Fermacell Cladding

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I put up the boards to the rear and right hand side this weekend. I am using the same boards internally and externally, and the trademark name is Fermacell.

The boards are made of recycled gypsum and paper. The addition of cellulose fibres to the gypsum plaster makes the boards very strong (they can be screwed into like a masonry wall and each screw can hold 30kg even if there is no timber behind it).

They are also moisture resistant – as I have mentioned previously they are advertised for use as backer-boards for cladding, and have passed tests that involve regular wetting – but they are not really intended for external use.

They have one other advantage over normal plasterboard which was of particular interest to me, namely that they can be got to a paintable finish without a skim coat of plaster. This is because they are so rigid they can be glued together at the edges (glue supplied by Fermacell), filled and are finally ready for painting after being given a very thin finish coat of fine surface treatment (again supplied by Fermacell) .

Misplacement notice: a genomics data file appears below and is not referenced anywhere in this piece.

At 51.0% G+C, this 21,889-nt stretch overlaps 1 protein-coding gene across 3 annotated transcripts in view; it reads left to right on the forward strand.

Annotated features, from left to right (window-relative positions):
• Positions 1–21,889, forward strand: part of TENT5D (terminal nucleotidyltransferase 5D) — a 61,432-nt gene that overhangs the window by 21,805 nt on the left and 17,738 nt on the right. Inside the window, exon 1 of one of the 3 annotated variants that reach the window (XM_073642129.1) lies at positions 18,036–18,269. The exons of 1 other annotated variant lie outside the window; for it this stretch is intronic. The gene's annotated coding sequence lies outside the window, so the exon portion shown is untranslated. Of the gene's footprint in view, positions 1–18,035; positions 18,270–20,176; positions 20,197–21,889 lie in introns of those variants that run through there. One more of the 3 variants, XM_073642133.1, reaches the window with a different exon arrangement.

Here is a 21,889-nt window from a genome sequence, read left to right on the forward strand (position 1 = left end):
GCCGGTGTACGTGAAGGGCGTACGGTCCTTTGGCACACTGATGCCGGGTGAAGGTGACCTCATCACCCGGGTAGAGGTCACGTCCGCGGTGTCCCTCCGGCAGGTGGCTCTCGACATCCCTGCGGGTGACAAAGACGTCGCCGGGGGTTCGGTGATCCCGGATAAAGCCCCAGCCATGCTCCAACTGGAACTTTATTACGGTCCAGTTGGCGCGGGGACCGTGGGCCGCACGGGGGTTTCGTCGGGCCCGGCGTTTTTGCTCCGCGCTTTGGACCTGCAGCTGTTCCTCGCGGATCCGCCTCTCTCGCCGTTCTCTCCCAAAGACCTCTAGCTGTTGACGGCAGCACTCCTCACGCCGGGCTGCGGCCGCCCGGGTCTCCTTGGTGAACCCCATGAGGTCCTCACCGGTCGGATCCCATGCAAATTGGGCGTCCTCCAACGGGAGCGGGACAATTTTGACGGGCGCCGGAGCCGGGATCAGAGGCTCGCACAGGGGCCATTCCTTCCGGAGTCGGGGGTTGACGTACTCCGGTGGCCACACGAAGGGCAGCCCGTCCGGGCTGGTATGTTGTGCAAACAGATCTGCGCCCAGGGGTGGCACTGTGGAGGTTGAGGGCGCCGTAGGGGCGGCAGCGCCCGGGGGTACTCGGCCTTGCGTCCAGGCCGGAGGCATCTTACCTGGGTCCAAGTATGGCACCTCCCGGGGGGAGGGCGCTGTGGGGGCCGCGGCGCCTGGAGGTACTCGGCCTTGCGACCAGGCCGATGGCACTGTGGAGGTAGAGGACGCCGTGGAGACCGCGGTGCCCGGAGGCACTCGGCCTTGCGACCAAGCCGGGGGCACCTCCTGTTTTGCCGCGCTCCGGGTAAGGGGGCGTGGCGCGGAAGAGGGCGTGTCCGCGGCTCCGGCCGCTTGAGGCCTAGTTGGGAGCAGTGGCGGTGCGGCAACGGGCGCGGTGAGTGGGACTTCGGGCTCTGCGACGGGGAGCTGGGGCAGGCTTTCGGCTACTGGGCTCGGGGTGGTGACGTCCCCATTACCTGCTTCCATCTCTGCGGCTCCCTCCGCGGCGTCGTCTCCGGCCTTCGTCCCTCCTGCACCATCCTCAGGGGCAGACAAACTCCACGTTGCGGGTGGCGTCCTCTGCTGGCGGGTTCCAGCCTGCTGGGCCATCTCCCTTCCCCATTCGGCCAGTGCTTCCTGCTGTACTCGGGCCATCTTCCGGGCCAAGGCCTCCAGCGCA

I did not use the fine surface treatment on the exterior, and it remains to be seen whether it requires a lot of skill when used, but the general consensus on t’internet is that it is doable by a diy’er.

the glue oozes out of the joints when the boards are pressed together. Wait 24hrs and use a paint scrapper to remove
fill the joints and screw holes
painted with masonry paint

 

exterior masonry paint

The boards need to be cut accurately if you plan to glue them – my plunge saw came in very handy again, this time combined with another new bit of equipment – a hoover that attaches to the saw and removes nearly all the (vast amount) of dust created. As ever I did a lot of research into the vacuum options and for £120 I am very pleased with the result (more on this later!).

hoover

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